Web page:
Annotation

Robert Max thinks back with satisfaction on his life because he follows through on Eli Wiesel's mantra of "Never Forget". He thanks his wife Shirley and his editor Heidi von Schrieger [Annotator's Note: unsure of spelling] for guiding his life. He decided to write about his experience in the Battle of the Bulge: the roughest, toughest, bloodiest battle in American wartime history, because nobody had told the story of surviving slave labor. He took the opportunity to offer an item of interest to the American people, but also to add to the journals of American history. [Annotator's Note: Robert Max wrote and published "The Long March Home: An American Soldier's Life as a Nazi Slave Laborer."] He has devoted his life to talking with youngsters, so they will know and remember, and so that part of history is preserved. Max's enthusiasm for the book was also fueled by his grandchildren's curiosity. They asked about where he slept, what he ate, whether he carried a gun, shot people, or killed anybody. He thought back to the weekend he and Shirley spent with Wiesel and his rabbi. Wiesel was eloquent, a linguist and author of many books, carrying his message so well that everyone was impressed. Max knew that he and his wife would help carry out his mission. Wiesel would only agree to appear if he could speak to the children. The auditorium was filled, though there were few Jewish students in the audience. A young girl said she got the feeling that he did not fully relate how bad his experience was in the concentration camp. His reply was that he could not tell it as bad as it was. Wiesel spoke on the danger of indifference, stating that people like Adolf Hitler could succeed because nobody moved. At the end of Wiesel's talk, there was silence in the room. Then one person started to clap, soon the room was resounding and the audience was on its feet, cheering about his powerful lesson on humanity.

Annotation

Robert Max does not believe he suffered any lasting effects from the war in terms of shell shock, but says it has been pointed out to him that he had a ten month transition period during his recuperation in which to work it out. Through sleepless nights, Max came to realize the truth of what so many people had observed: that it was a miracle that he lived through it all. He recognized that when something like that happens, "you gotta make something of it." He is dedicated to helping other people accept their past, and has formed organizations that help older people reclaim memories of earlier years. Max subscribes to Victor Frankl's concept that man's purpose in life is to show others how to find their mission. As the tale of a psychiatrist, and fellow prisoner of war and survivor of atrocities, Frankl's was a book Max read while writing his own.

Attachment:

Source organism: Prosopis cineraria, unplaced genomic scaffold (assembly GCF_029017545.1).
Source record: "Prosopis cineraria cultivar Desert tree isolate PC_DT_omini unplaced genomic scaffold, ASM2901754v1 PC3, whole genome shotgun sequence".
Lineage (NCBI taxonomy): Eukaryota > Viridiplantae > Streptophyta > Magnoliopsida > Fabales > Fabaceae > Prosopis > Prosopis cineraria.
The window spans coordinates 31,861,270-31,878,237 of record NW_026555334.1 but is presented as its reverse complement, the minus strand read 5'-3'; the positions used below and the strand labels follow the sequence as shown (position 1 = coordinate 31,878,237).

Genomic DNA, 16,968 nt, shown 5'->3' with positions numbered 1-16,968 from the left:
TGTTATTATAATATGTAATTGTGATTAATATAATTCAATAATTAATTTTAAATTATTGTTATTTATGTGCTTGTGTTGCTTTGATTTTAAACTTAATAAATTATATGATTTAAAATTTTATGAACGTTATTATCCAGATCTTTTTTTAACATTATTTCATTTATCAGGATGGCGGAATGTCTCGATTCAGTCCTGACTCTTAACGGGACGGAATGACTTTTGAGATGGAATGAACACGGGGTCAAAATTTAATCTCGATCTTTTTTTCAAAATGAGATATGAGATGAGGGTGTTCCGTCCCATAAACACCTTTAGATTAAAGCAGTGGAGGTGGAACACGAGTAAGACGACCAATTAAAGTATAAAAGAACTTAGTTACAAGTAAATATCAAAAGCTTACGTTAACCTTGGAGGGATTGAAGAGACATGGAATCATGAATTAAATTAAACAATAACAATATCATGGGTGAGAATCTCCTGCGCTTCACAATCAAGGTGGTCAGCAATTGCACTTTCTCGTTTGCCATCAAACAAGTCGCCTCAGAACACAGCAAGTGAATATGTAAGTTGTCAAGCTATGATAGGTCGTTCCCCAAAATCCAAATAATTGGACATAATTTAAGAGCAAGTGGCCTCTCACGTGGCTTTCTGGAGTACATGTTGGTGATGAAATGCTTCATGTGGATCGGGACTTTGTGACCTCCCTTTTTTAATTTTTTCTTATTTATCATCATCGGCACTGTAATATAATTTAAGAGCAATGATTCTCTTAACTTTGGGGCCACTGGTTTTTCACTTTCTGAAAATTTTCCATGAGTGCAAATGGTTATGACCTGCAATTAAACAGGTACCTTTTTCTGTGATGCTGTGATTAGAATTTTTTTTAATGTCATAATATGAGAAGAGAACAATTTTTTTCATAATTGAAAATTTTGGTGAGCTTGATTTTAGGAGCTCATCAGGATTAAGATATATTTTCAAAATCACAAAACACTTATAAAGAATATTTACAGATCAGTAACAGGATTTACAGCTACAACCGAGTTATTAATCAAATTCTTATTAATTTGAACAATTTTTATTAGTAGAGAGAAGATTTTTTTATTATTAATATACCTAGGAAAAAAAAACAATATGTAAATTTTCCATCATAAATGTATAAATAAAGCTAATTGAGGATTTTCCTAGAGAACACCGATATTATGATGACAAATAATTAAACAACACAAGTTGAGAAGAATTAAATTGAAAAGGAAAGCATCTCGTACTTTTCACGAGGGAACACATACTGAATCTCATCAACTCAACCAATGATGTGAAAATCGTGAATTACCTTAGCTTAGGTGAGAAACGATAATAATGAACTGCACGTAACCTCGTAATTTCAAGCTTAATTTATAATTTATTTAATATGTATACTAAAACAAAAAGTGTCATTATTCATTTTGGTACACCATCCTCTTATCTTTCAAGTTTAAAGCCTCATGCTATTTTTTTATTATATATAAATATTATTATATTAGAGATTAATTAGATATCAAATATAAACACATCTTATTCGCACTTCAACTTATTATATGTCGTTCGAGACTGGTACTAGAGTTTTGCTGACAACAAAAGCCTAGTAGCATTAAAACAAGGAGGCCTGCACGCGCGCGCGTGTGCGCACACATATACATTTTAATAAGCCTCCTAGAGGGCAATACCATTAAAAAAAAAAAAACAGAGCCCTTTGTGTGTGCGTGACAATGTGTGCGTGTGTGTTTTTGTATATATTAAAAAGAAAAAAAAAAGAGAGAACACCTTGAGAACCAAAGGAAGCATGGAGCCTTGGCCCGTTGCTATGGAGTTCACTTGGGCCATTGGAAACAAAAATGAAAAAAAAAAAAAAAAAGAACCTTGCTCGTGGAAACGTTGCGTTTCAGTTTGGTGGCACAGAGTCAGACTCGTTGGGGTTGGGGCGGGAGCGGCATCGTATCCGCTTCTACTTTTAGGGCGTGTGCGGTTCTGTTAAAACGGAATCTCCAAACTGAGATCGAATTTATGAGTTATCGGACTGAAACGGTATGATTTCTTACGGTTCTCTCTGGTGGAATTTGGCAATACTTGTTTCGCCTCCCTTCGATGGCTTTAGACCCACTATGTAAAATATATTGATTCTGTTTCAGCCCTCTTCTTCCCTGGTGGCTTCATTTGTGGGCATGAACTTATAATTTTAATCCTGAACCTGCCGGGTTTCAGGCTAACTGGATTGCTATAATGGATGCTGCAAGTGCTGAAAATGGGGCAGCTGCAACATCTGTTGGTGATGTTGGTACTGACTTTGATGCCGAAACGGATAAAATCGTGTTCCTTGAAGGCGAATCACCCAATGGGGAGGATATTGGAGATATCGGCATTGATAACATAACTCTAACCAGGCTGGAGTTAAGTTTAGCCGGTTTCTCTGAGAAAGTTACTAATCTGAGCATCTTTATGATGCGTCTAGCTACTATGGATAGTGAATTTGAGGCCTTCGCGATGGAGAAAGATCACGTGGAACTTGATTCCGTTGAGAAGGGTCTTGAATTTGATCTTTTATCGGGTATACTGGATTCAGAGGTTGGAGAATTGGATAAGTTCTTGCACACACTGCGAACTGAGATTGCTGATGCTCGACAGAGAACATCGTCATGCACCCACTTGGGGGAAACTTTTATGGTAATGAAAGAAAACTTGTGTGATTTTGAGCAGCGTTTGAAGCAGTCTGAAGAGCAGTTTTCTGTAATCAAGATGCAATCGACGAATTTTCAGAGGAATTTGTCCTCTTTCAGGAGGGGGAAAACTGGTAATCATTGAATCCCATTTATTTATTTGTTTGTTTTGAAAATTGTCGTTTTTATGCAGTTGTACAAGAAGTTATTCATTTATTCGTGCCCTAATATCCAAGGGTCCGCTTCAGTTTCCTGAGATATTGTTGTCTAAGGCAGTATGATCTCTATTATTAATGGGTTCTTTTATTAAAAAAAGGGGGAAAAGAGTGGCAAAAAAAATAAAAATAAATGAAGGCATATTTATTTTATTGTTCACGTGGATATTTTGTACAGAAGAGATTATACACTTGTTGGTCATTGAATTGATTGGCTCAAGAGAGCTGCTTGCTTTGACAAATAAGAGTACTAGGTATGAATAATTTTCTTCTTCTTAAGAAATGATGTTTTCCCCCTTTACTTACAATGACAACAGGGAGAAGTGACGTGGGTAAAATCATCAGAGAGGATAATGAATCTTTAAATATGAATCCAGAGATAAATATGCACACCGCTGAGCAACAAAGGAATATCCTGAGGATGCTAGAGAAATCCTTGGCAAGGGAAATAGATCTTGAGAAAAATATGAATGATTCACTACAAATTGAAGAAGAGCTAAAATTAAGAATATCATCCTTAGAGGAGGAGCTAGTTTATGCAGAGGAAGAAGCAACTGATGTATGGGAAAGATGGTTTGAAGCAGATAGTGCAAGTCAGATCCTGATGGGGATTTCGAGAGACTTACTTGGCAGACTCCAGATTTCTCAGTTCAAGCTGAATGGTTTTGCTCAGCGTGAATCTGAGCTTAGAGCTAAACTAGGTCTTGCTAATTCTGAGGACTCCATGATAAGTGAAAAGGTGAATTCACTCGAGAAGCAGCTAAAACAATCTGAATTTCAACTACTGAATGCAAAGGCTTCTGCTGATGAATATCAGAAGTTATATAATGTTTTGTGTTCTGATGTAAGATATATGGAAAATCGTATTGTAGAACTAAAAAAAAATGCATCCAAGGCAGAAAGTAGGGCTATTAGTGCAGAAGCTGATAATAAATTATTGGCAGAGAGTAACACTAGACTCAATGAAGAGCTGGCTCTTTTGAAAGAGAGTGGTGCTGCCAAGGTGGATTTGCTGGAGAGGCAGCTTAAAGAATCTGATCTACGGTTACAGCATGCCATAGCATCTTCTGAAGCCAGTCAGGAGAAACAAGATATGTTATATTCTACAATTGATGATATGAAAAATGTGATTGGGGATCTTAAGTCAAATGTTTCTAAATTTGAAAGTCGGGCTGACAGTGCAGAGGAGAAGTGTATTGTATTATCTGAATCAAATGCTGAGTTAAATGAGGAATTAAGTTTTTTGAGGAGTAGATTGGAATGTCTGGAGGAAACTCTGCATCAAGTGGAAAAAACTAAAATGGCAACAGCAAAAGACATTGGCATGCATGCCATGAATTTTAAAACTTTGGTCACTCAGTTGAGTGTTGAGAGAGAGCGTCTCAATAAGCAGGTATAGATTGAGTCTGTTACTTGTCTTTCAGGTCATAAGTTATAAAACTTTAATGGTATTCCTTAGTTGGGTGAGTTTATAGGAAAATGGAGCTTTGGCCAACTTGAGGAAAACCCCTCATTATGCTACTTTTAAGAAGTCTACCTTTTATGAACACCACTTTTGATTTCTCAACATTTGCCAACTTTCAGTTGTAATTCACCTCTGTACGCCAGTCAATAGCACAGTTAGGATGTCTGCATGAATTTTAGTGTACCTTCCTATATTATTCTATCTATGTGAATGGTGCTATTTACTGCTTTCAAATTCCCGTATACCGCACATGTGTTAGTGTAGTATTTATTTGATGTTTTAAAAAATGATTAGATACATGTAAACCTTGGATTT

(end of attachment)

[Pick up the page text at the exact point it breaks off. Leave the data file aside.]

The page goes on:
Annotation

Robert Max's most memorable experience of World War 2 was learning that his parents got the news that he was still alive from his brother. When at first Max's MIA [Annotator's Note: Missing in Action] status appeared on communications to all the troops in the area, Max's brother put out the word that he wanted to know as soon as Max's name appeared again. When it was reported that Max was in hospital and under good medical care, his brother was duly alerted and sent word to their parents. Max decided to fight and serve in World War 2 because he was young and eligible, and because he was moved by knowledge of the slaughter being heaped upon the Jewish people. These were his people. And America was engaged in a war on two fronts, which could possibly have been the end of America as we know it. If it was an American war, it was his war and he didn't hesitate much to sign on. When asked what his service means to him today, Max responded that it means just about everything. That episode shaped his life; without it he would never have done the things he did in public life, nor would he have met his wife, with whom he had 67 great years. The experience shaped his destiny. Max feels that today, World War 2 is held as a shining light, what this nation can be when tested. He feels that, unfortunately, America is a far cry from that today. But, he thinks, it is possible for America to be rallied again. During the war, everyone felt American, and people were willing to pledge their life and their money. Max notes that the American people partially funded the war with bonds. It was a great America then. Max is absolutely sure of the importance of institutions like The National WWII Museum. He said we must learn from our past, and that America would be a poorer country without the ability to look back on what shaped this nation.

All oral histories featured on this site are available to license. The videos will be delivered via mail as Hi Definition video on DVD/DVDs or via file transfer. You may receive the oral history in its entirety but will be free to use only the specific clips that you requested. Please contact the Museum at digitalcollections@nationalww2museum.org if you are interested in licensing this content. Please allow up to four weeks for file delivery or delivery of the DVD to your postal address.